College of DuPage Radiography students now have access to cutting edge equipment that will help them learn to capture images more efficiently and accurately. The new acquisitions include four X-ray mannequins, called phantoms, a portable X-ray machine and a C-arm.
The new X-ray mannequins more accurately replicate tissue density, something Radiography Assistant Professor Sue Dumford said is an important component in making decisions about the process of imaging a patient.
“As a technologist,I have to determine how much radiation I need and how much energy in my X-ray beam to get a diagnostic image,” she said. “And that depends on the patient’s size, their tissue density, anatomy and pathology, so by having a mannequin, or a phantom, here that actually replicates human tissue density, my students can get a really good idea of the amount of radiation and energy their subject will require.”
Students may also practice capturing X-ray images using a C-arm X-ray machine, which quickly captures high-resolution images in real time and allows for a high degree of flexibility in its positioning.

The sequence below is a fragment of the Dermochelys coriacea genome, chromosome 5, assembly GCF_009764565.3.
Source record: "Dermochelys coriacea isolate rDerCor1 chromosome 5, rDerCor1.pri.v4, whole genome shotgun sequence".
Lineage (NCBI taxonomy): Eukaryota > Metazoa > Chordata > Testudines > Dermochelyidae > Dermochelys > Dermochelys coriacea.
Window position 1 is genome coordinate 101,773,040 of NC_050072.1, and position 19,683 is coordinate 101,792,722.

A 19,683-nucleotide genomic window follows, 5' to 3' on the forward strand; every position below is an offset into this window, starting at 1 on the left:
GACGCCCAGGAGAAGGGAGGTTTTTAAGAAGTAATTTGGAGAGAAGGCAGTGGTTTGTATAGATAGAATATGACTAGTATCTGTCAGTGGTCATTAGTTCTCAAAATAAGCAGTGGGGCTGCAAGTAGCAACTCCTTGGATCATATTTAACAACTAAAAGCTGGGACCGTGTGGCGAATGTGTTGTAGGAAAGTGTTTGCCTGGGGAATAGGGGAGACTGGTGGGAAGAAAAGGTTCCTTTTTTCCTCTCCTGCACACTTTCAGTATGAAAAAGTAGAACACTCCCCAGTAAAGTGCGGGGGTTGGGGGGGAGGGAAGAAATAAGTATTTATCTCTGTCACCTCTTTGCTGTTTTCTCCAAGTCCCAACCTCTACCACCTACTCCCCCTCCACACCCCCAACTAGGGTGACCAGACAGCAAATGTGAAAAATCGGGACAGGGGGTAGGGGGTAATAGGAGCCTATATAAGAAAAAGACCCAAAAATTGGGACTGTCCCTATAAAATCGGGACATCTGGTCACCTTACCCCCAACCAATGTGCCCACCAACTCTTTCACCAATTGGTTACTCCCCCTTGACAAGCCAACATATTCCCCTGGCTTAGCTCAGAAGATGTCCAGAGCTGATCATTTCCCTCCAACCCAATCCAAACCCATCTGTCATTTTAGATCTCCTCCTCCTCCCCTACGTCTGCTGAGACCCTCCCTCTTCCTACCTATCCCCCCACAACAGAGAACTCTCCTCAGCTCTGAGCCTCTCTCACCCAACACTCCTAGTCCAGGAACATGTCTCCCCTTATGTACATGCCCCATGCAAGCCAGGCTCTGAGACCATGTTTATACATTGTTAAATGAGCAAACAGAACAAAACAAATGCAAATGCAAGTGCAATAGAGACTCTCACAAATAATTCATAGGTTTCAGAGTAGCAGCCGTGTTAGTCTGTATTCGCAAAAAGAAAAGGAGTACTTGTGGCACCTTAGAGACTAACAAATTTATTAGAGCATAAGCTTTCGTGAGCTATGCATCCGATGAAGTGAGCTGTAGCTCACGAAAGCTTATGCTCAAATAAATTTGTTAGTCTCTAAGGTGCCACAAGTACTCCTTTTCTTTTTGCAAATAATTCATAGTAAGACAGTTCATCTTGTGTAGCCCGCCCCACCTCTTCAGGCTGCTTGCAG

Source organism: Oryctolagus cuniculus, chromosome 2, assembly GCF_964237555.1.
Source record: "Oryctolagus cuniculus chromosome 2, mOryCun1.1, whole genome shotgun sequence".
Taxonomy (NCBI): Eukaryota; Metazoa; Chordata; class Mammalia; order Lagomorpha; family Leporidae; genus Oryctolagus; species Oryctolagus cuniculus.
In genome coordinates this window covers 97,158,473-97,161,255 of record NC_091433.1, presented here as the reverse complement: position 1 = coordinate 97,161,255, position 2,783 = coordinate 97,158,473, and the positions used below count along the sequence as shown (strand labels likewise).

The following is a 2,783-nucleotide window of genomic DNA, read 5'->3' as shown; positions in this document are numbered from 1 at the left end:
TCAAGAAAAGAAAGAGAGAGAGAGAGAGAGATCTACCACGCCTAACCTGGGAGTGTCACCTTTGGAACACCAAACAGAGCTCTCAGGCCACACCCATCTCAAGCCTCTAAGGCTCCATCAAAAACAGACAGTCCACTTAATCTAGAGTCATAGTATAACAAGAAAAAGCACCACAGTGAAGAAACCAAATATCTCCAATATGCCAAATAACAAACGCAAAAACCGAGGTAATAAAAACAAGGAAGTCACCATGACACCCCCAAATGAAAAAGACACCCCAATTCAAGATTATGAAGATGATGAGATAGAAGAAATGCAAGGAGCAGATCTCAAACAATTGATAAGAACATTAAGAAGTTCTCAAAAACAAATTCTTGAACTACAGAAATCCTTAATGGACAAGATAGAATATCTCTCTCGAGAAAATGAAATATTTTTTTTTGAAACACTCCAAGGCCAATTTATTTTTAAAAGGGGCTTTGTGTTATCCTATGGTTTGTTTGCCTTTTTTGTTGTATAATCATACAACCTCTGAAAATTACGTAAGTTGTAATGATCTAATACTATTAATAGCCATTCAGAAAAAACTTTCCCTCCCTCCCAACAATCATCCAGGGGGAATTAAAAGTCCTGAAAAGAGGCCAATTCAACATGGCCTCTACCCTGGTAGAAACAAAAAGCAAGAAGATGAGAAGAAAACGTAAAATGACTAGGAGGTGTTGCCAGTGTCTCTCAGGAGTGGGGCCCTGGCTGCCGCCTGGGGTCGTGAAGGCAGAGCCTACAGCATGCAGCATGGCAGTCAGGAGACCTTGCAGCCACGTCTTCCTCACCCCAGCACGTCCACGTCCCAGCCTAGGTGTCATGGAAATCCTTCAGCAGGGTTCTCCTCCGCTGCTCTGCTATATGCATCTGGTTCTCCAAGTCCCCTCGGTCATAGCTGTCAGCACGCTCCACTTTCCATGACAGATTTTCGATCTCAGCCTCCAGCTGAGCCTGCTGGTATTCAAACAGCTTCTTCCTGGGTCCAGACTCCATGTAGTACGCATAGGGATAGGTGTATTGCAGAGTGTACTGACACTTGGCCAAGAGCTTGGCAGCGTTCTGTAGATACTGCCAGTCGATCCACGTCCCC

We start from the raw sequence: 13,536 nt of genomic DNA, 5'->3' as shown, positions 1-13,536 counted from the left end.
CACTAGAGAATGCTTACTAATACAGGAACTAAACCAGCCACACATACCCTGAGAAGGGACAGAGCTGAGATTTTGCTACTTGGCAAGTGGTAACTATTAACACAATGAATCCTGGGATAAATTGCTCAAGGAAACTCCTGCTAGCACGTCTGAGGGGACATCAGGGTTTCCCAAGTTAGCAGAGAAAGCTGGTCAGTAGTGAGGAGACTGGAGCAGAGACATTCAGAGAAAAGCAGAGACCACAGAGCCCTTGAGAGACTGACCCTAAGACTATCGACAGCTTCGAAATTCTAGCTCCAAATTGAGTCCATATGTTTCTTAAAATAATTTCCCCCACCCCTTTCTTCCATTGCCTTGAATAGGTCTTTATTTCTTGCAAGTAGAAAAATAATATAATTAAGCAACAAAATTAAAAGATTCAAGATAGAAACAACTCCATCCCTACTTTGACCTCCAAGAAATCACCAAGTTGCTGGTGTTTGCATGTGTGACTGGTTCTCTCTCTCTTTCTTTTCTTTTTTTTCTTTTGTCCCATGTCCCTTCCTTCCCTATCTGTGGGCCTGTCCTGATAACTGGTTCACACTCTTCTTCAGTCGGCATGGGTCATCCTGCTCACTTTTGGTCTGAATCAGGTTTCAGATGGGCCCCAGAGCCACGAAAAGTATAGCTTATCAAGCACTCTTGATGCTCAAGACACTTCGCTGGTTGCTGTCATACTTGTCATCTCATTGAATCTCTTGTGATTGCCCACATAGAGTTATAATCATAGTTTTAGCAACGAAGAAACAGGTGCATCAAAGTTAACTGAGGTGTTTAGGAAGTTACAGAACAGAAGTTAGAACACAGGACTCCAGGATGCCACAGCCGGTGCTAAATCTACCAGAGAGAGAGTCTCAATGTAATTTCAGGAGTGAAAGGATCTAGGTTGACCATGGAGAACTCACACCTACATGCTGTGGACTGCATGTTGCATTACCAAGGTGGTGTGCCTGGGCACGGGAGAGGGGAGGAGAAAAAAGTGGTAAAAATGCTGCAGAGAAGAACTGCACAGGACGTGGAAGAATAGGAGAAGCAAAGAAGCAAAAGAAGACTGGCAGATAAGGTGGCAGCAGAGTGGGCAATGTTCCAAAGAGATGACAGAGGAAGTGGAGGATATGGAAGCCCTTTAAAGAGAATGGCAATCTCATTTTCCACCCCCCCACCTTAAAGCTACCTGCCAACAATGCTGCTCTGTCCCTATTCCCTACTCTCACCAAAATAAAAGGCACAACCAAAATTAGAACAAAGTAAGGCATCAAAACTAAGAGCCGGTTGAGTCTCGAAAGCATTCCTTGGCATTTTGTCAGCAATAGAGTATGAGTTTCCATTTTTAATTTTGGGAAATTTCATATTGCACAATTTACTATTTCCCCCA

“The C-arm is very maneuverable, and it allows for angles in several directions,” Dumford said. “The important thing about all of this equipment is that it’s digital, so the images are available immediately. As soon as I take my image in surgery, it pops up, and the surgeon can see it. They can take measurements, they can spin it, they can do whatever they want with it.”
Additionally, the new portable X-ray machine provides immediately available digital images. Such equipment is often used in hospitals in “code blue” emergency situations where a patient’s lungs and heart may have stopped working. With the portable machine, technicians help attending physicians see what may be happening with the lungs.
Dumford recalls a time she attended a code blue on a child patient who was not stabilizing, even with CPR and the insertion of a breathing tube. Once she got an image of the patient’s lungs on the portable X-ray machine, the doctors saw that the tube was going in too far. Once the adjustment was made, the patient stabilized immediately.
“[The machine] is so incredibly important in the code blue team,” she said. “As soon as they call in trauma, we’re there with our portable and ready to go and do chest X-rays or whatever the emergency room doctor needs to see at that moment.”
Access to this technology on campus allows students a more seamless transition from using the equipment in the classroom to a clinical setting, where the digital images will support health care professionals in helping patients faster than they could have with the now-obsolete film technology.